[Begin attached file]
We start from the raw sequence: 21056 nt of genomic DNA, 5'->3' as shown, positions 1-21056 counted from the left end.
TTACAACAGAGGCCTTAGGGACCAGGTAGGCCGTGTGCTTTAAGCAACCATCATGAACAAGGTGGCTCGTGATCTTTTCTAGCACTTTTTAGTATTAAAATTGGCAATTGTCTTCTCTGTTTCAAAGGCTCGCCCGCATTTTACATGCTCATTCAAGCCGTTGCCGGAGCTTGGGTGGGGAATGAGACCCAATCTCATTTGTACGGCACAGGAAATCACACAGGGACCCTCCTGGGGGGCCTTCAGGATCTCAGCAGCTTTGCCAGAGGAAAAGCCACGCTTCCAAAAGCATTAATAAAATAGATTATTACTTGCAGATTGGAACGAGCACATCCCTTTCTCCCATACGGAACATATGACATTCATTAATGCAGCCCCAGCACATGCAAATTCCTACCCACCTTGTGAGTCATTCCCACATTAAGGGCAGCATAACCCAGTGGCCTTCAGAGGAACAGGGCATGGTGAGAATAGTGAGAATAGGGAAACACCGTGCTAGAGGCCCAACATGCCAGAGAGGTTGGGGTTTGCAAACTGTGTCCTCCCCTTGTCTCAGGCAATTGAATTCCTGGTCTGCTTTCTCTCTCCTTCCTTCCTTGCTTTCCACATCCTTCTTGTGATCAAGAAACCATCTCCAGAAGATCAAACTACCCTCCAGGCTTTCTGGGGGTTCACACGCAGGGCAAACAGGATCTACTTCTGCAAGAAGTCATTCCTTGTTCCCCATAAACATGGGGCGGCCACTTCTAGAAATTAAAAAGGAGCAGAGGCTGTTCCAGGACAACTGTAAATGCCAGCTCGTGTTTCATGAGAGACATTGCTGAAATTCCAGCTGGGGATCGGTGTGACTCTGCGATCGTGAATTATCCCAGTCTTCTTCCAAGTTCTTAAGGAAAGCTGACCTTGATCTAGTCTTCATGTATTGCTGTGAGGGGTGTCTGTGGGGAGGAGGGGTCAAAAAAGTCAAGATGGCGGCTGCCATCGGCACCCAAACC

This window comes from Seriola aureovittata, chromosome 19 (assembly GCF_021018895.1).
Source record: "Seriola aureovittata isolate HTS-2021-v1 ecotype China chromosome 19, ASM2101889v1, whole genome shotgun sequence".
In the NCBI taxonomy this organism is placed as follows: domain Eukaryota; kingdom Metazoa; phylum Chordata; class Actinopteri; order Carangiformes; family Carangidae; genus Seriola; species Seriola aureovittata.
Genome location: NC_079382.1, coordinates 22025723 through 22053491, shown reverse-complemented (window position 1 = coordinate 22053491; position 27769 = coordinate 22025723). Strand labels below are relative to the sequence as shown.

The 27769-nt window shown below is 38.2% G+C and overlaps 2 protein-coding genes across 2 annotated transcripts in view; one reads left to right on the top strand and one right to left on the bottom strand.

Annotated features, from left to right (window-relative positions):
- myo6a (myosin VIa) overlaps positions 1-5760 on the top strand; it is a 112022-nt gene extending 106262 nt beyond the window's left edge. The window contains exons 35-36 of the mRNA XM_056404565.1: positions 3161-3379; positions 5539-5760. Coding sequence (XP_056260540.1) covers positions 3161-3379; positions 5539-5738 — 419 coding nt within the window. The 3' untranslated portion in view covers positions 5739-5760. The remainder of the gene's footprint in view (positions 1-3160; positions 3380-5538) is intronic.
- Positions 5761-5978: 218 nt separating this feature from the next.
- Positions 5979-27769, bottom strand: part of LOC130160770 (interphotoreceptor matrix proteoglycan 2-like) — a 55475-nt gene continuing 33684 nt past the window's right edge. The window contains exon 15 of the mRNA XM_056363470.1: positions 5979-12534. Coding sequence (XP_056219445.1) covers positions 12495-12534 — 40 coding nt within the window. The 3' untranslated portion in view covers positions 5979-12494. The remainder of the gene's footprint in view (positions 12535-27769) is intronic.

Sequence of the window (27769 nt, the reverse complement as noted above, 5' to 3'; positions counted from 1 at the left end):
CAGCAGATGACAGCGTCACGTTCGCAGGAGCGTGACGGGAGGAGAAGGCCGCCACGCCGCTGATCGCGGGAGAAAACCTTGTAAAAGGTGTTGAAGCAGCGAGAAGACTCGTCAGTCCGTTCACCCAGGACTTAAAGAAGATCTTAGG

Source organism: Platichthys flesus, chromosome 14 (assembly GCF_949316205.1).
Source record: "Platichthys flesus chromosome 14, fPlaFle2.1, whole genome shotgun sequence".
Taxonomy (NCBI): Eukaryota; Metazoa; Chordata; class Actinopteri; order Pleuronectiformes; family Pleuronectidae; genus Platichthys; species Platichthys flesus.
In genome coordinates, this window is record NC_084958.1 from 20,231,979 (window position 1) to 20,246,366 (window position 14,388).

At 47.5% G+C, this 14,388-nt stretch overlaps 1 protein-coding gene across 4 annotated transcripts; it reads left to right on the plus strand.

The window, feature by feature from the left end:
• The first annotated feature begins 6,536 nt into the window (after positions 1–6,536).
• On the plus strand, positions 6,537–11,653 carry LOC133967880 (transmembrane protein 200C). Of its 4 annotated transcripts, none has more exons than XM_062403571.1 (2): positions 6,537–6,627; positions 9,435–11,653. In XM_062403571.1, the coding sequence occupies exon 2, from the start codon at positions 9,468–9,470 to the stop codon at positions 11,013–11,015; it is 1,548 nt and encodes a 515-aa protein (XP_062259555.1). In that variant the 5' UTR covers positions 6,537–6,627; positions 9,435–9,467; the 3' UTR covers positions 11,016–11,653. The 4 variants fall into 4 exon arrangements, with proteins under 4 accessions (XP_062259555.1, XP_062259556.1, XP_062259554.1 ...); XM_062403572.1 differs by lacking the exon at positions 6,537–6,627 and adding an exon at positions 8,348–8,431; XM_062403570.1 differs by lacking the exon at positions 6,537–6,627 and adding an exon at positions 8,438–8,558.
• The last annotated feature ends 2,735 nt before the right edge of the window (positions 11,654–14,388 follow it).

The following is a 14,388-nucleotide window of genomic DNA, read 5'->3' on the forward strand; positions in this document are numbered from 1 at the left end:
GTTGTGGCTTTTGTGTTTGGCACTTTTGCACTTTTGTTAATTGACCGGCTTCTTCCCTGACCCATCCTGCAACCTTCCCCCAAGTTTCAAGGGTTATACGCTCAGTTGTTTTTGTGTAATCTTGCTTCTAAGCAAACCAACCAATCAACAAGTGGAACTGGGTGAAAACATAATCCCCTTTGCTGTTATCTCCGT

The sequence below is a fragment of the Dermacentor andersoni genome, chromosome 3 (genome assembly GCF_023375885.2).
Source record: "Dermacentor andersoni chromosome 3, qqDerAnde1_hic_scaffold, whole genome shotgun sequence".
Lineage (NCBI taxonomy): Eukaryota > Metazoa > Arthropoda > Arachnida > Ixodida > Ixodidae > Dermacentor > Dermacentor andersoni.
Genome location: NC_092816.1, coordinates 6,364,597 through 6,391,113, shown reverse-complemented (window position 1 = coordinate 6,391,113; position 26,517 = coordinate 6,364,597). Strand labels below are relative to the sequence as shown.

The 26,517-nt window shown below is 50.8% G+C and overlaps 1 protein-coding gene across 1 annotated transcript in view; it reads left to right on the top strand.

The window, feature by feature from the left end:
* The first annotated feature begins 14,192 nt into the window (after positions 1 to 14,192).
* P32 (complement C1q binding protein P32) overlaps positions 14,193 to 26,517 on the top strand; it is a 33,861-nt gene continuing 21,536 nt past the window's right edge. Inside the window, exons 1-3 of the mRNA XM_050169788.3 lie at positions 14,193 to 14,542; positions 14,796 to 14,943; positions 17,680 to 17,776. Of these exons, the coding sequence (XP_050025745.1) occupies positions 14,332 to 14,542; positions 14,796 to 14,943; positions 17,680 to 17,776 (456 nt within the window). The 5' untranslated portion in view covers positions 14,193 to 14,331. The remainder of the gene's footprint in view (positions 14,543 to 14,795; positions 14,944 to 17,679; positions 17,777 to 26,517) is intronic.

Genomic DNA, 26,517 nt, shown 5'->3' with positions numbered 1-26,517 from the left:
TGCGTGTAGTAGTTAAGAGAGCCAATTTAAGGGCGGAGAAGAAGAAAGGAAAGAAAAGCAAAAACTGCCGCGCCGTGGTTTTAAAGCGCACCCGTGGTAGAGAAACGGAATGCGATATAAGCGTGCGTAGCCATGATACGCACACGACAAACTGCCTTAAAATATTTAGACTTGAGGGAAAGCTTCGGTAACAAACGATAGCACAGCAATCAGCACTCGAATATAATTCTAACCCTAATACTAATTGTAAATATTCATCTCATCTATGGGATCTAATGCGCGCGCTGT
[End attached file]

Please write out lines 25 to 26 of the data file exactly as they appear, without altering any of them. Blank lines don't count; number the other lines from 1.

The sequence below is a fragment of the Dermacentor andersoni genome, chromosome 3 (genome assembly GCF_023375885.2).
Source record: "Dermacentor andersoni chromosome 3, qqDerAnde1_hic_scaffold, whole genome shotgun sequence".